The Road to Rio may be looking rocky, but for Scotland's women the prospect of spending next summer in Sweden is inching ever closer.
Anna Signeul's side are barely on the radar, never mind subjected to the scrutiny which has accompanied Craig Levein and his players, but quietly and resolutely they have given themselves a chance to qualify for their first major finals. Euro 2013 may not have the cachet of Brazil 2014, but if Scotland do make it to Sweden it would be no less of an achievement.
The tale of Japan's footballers flying to the Olympic Games – the men luxuriating in first class and the women, the world champions, slumming it in the cheap seats – neatly encapsulates attitudes. But as they departed on their budget airline to Wales last night, there wasn't a trace of resentment, and certainly no sense of inferiority, among the Scottish squad.
Ahead of them lies a Group 4 qualifier against Wales at Llanelli on Saturday. One point would ensure Scotland of at least a Euro 2013 play-off next month. Should they win handsomely there is the prospect of qualifying automatically for Sweden by beating group leaders France at Tynecastle next Wednesday.
As the public inquiry into the men's failure to beat Serbia or Macedonia continued, Signeul and her captain, Gemma Fay, spoke of their confidence in getting a positive result on Saturday night. They lead an impressive group of players, most of whom train five nights a week despite holding down full-time jobs.
"We're a small nation and have limited resources, but we never use that as an excuse," says Fay, the Celtic goalkeeper who is a partnership manager with sportscotland. "The only limits you have are the ones you put on yourself. If you refuse to put limits on yourself, you can go as far as you want.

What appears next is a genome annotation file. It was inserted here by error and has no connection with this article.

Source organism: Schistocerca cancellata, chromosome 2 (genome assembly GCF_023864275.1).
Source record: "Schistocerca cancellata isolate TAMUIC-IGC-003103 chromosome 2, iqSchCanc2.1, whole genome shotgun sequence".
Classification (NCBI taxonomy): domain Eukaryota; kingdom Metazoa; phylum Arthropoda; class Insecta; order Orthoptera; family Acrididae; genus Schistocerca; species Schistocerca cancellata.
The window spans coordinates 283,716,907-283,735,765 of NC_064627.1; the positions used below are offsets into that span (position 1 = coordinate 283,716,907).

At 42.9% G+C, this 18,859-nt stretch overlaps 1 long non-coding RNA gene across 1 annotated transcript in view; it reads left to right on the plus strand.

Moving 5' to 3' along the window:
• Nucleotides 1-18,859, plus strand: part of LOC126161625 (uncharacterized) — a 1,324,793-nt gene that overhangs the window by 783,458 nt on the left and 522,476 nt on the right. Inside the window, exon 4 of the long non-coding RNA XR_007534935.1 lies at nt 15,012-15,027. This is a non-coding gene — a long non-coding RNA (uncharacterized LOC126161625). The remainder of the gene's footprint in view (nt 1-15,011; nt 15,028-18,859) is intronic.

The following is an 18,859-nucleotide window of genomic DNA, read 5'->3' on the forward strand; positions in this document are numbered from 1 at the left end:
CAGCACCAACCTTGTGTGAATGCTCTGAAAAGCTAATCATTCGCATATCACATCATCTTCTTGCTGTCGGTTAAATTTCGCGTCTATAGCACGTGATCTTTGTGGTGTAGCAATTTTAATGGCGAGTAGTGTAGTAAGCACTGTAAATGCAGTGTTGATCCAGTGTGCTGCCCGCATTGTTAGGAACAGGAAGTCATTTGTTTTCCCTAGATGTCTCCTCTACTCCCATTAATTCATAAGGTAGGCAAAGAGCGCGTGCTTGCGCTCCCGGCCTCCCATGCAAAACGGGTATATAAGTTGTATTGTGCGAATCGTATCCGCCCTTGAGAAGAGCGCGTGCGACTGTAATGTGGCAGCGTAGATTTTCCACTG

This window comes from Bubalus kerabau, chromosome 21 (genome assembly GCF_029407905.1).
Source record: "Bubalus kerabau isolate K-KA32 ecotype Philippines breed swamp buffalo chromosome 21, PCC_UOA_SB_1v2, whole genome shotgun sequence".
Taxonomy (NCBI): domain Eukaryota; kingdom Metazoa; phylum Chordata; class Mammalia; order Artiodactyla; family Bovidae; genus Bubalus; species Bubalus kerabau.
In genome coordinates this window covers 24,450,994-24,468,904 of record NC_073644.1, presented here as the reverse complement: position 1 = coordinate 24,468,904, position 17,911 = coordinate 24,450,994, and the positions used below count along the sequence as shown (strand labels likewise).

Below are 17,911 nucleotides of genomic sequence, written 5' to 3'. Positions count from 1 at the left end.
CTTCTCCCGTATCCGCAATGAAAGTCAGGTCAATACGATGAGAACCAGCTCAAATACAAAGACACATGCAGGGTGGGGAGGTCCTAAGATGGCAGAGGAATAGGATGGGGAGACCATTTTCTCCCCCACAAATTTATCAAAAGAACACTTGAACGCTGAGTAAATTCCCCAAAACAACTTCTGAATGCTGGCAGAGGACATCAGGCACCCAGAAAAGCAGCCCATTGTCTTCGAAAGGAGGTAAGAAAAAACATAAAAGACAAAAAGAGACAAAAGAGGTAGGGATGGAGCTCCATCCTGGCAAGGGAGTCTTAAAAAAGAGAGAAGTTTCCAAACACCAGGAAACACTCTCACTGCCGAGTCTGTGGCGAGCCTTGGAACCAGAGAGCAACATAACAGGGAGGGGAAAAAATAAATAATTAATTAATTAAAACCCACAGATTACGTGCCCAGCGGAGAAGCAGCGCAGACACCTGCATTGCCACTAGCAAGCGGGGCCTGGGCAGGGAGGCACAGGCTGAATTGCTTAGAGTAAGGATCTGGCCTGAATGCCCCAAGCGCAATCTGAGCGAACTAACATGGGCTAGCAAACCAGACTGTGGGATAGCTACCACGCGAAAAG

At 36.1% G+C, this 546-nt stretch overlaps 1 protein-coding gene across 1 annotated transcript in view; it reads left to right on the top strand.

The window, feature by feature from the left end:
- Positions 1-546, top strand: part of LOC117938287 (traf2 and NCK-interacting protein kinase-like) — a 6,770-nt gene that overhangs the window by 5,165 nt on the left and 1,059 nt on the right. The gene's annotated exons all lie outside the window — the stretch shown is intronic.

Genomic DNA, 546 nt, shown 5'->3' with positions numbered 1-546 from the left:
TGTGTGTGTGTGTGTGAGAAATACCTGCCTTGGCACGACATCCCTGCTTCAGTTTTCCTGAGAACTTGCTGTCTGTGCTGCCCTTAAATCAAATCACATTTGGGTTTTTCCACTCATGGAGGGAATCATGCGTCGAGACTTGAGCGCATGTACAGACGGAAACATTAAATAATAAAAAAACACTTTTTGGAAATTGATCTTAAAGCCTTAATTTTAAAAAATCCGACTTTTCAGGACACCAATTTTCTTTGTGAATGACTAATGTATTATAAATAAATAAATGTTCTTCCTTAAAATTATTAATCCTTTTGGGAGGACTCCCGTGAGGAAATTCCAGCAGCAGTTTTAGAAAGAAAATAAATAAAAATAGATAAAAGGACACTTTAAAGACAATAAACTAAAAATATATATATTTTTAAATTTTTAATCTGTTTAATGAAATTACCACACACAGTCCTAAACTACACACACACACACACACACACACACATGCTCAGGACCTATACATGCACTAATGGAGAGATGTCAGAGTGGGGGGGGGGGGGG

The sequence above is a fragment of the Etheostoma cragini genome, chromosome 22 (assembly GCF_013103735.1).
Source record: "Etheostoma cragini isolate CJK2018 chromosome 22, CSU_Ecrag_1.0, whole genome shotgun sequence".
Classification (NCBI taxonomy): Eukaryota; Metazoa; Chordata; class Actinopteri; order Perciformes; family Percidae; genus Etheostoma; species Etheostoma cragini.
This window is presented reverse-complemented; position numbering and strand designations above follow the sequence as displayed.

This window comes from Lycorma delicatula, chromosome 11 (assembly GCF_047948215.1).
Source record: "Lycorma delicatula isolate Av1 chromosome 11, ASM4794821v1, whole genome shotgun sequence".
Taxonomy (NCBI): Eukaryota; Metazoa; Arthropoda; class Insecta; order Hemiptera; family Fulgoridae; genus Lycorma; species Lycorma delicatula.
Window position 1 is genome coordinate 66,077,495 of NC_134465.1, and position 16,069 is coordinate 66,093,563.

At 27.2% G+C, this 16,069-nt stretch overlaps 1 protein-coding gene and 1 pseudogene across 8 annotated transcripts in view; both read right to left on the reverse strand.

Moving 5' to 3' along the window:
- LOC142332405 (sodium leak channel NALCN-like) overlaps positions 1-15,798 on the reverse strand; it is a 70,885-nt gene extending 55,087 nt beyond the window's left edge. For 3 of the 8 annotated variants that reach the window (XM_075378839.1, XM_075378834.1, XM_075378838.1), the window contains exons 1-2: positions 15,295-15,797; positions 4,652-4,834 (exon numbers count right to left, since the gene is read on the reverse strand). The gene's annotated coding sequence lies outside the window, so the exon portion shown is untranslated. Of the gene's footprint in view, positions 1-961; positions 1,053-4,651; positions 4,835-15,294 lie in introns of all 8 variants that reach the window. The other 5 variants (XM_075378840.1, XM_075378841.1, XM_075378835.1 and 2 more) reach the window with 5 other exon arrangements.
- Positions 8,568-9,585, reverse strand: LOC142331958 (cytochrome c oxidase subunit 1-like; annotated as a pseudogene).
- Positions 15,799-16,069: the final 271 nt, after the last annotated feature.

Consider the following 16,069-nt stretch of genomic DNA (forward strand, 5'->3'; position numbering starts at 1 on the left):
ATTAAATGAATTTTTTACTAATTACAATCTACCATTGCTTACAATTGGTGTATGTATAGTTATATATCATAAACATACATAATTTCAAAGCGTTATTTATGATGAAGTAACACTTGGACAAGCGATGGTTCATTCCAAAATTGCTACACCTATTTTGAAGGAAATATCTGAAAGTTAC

"That is the ethos and philosophy we have within the team. Not just the team, but every player who comes into the system. You can be what you want to be, but you have to put the hard work in."
Nevertheless, there has to be a recognition that there is still a gap between the Scots, who are ranked 22nd in the world, and the top tier of nations including France, Germany, the United States and Japan, but it's one which is steadily closing.
As Signeul points out, her side was overreliant on the goals of Julie Fleeting in previous World Cup and Euro campaigns. Deprived of the star striker there is more balance, with a remarkable 14 of the 17 outfield players named for the Euro double-header having scored in Scotland colours.
Even more encouragingly, the young players breaking into the side are raising the bar further. Hayley Lauder, the midfielder, has been a stand-out for her new club in Finland, while a graduate of the national performance centre in Stirling, Lisa Evans, recently scored her first goal for one of Europe's top sides, Turbine Potsdam.
The pair now make a living from playing football, as do the Arsenal duo of Jenny Beattie and Kim Little. As women's football grows in popularity – the Olympics provided another giant step in that direction – there will be further opportunities for Scottish players. Eight of the squad play for Glasgow City, who can't pay wages but have a set-up which is professional in every other way.
Yet, what marks this squad of players out is something money can't buy. It was best exemplified in the home Euro qualifier against the Republic of Ireland at Tynecastle in April. Losing 1-0 with four minutes left, they found the means to score twice.
That win was testament to character on a night when not much else had gone to plan. "When you see you have winners on the pitch, that's when you see you have a bright future," says Signeul ahead of a set of matches which could end a major championship drought stretching back to 1998.
Nevertheless, the coach is aware that for all the undoubted improvement nothing tangible has yet been achieved. The ideal outcome of the Welsh and French matches, two wins and a goal difference of five, would secure a place in Sweden – but on this week of all weeks the priority is to safely negotiate the first hurdle in Llanelli.